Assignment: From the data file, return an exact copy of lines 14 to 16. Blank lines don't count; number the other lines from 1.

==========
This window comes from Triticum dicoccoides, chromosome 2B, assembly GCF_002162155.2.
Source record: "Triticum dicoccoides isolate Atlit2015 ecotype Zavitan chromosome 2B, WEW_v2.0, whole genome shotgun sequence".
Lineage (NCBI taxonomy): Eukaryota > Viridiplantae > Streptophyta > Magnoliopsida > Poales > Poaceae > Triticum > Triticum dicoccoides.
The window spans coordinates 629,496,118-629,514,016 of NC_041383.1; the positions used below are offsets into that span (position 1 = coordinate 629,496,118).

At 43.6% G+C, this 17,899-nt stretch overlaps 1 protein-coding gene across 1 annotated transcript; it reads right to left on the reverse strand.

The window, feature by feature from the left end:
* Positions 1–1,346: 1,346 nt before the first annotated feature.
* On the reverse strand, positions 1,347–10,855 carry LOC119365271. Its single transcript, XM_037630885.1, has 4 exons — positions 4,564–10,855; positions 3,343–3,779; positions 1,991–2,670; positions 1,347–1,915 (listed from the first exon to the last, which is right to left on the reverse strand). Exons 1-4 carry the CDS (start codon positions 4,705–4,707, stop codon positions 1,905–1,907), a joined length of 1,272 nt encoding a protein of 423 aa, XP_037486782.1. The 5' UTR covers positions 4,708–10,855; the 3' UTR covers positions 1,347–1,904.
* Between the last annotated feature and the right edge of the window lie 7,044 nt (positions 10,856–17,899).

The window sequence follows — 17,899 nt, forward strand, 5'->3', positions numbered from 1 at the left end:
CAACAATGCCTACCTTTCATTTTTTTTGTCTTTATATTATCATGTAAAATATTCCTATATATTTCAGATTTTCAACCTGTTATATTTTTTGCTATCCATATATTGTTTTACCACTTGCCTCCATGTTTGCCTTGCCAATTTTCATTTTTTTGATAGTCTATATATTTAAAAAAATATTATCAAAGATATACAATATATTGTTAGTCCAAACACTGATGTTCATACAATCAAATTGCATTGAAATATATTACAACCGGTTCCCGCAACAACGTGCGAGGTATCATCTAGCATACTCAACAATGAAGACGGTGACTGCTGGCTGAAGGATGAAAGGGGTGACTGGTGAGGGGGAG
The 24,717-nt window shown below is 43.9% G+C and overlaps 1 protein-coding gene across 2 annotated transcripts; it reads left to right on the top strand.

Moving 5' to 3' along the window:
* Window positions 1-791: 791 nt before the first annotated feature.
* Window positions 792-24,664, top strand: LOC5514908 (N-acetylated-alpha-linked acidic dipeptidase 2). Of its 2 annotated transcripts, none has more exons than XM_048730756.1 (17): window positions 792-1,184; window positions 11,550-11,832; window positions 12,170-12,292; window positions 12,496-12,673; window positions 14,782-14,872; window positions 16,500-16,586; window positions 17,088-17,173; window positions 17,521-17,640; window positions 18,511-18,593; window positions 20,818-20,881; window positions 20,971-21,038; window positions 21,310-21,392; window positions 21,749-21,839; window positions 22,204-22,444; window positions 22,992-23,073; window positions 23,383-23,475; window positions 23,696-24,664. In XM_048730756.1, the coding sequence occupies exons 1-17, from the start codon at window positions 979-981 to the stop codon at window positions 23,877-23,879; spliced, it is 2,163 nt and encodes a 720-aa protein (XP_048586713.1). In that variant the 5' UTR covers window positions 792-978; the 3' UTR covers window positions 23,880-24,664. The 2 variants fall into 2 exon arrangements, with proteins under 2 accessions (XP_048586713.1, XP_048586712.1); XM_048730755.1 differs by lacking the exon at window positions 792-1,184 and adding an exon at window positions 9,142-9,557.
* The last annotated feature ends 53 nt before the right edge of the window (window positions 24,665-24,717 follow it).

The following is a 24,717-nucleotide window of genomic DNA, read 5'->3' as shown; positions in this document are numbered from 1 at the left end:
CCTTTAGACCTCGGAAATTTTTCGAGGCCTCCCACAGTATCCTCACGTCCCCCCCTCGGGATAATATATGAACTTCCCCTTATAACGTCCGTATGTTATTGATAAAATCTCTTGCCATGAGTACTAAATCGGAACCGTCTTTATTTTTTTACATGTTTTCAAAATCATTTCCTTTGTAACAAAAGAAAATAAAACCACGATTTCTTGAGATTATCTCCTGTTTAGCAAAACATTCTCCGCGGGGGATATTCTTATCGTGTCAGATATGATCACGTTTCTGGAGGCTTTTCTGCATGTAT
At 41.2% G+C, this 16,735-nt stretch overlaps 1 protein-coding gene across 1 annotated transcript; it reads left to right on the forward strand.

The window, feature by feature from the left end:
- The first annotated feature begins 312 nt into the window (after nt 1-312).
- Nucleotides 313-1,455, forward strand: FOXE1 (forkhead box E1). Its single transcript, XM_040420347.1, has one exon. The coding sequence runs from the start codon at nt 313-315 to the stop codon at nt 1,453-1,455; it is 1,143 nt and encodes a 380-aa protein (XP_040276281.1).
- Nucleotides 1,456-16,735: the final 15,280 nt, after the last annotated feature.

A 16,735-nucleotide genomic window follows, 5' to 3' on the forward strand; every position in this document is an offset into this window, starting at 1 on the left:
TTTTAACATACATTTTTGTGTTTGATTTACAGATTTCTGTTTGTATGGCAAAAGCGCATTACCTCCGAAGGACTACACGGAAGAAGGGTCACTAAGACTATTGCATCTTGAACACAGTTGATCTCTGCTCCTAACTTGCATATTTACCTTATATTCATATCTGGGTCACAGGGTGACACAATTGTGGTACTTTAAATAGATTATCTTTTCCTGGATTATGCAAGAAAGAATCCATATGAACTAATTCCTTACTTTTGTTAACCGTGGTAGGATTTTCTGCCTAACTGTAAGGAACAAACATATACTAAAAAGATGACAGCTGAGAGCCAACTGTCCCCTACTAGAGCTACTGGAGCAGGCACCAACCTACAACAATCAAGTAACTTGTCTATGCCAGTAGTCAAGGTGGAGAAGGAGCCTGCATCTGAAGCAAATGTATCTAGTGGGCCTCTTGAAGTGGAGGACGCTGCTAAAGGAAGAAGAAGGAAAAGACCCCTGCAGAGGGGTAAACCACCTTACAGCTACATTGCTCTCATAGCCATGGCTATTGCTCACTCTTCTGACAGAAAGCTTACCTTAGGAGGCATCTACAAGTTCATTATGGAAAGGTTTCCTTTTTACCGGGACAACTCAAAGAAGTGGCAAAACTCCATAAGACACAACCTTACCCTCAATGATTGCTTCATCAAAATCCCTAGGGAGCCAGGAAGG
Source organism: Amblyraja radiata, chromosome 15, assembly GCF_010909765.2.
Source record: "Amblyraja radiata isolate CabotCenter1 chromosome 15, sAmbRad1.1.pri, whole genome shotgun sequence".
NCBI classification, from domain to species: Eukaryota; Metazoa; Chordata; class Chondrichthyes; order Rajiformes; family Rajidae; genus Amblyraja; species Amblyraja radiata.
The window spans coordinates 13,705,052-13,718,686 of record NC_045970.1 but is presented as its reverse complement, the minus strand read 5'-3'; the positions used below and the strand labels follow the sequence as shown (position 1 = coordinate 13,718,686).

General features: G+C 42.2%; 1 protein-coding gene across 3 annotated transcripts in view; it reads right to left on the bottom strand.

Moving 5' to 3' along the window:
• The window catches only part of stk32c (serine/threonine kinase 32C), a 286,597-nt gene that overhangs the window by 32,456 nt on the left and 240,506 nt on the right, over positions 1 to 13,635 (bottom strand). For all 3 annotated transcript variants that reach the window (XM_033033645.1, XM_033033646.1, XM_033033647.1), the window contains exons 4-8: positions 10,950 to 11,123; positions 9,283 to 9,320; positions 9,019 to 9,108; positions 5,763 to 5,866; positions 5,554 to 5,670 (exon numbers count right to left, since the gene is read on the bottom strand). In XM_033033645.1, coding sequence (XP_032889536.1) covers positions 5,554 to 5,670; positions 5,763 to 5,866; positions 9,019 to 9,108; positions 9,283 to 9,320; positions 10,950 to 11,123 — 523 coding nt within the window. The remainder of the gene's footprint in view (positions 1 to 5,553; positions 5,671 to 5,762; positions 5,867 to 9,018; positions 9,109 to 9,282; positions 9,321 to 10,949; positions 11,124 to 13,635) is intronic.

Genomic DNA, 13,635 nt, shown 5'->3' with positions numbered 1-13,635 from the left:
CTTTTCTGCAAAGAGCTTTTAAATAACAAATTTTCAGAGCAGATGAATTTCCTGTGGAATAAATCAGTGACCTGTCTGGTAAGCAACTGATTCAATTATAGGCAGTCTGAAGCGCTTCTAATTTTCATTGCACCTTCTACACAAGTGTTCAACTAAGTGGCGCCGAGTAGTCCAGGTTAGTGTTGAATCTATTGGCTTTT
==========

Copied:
* Window positions 1-791: 791 nt before the first annotated feature.
* Window positions 792-24,664, top strand: LOC5514908 (N-acetylated-alpha-linked acidic dipeptidase 2). Of its 2 annotated transcripts, none has more exons than XM_048730756.1 (17): window positions 792-1,184; window positions 11,550-11,832; window positions 12,170-12,292; window positions 12,496-12,673; window positions 14,782-14,872; window positions 16,500-16,586; window positions 17,088-17,173; window positions 17,521-17,640; window positions 18,511-18,593; window positions 20,818-20,881; window positions 20,971-21,038; window positions 21,310-21,392; window positions 21,749-21,839; window positions 22,204-22,444; window positions 22,992-23,073; window positions 23,383-23,475; window positions 23,696-24,664. In XM_048730756.1, the coding sequence occupies exons 1-17, from the start codon at window positions 979-981 to the stop codon at window positions 23,877-23,879; spliced, it is 2,163 nt and encodes a 720-aa protein (XP_048586713.1). In that variant the 5' UTR covers window positions 792-978; the 3' UTR covers window positions 23,880-24,664. The 2 variants fall into 2 exon arrangements, with proteins under 2 accessions (XP_048586713.1, XP_048586712.1); XM_048730755.1 differs by lacking the exon at window positions 792-1,184 and adding an exon at window positions 9,142-9,557.
* The last annotated feature ends 53 nt before the right edge of the window (window positions 24,665-24,717 follow it).